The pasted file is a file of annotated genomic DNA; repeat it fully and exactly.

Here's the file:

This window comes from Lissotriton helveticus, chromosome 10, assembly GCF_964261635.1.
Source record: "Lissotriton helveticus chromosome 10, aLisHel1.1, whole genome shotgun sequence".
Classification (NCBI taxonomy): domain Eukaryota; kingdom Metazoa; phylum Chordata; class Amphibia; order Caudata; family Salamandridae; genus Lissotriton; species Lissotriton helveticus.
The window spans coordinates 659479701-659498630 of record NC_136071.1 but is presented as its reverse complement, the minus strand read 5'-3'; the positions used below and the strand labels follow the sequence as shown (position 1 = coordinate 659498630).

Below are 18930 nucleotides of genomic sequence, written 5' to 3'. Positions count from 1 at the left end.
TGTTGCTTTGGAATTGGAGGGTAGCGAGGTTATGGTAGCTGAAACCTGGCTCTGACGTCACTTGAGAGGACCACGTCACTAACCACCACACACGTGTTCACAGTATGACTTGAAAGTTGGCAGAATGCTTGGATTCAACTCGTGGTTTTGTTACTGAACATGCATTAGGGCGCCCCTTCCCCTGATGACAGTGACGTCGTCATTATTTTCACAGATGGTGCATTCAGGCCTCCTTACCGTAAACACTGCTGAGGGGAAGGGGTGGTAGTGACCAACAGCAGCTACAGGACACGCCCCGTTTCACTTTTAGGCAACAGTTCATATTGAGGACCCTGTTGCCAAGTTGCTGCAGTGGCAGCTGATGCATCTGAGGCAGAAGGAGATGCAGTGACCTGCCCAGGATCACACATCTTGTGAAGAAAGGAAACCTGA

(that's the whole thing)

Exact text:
This window comes from Lissotriton helveticus, chromosome 10, assembly GCF_964261635.1.
Source record: "Lissotriton helveticus chromosome 10, aLisHel1.1, whole genome shotgun sequence".
Classification (NCBI taxonomy): domain Eukaryota; kingdom Metazoa; phylum Chordata; class Amphibia; order Caudata; family Salamandridae; genus Lissotriton; species Lissotriton helveticus.
The window spans coordinates 659479701-659498630 of record NC_136071.1 but is presented as its reverse complement, the minus strand read 5'-3'; the positions used below and the strand labels follow the sequence as shown (position 1 = coordinate 659498630).

Below are 18930 nucleotides of genomic sequence, written 5' to 3'. Positions count from 1 at the left end.
TGTTGCTTTGGAATTGGAGGGTAGCGAGGTTATGGTAGCTGAAACCTGGCTCTGACGTCACTTGAGAGGACCACGTCACTAACCACCACACACGTGTTCACAGTATGACTTGAAAGTTGGCAGAATGCTTGGATTCAACTCGTGGTTTTGTTACTGAACATGCATTAGGGCGCCCCTTCCCCTGATGACAGTGACGTCGTCATTATTTTCACAGATGGTGCATTCAGGCCTCCTTACCGTAAACACTGCTGAGGGGAAGGGGTGGTAGTGACCAACAGCAGCTACAGGACACGCCCCGTTTCACTTTTAGGCAACAGTTCATATTGAGGACCCTGTTGCCAAGTTGCTGCAGTGGCAGCTGATGCATCTGAGGCAGAAGGAGATGCAGTGACCTGCCCAGGATCACACATCTTGTGAAGAAAGGAAACCTGA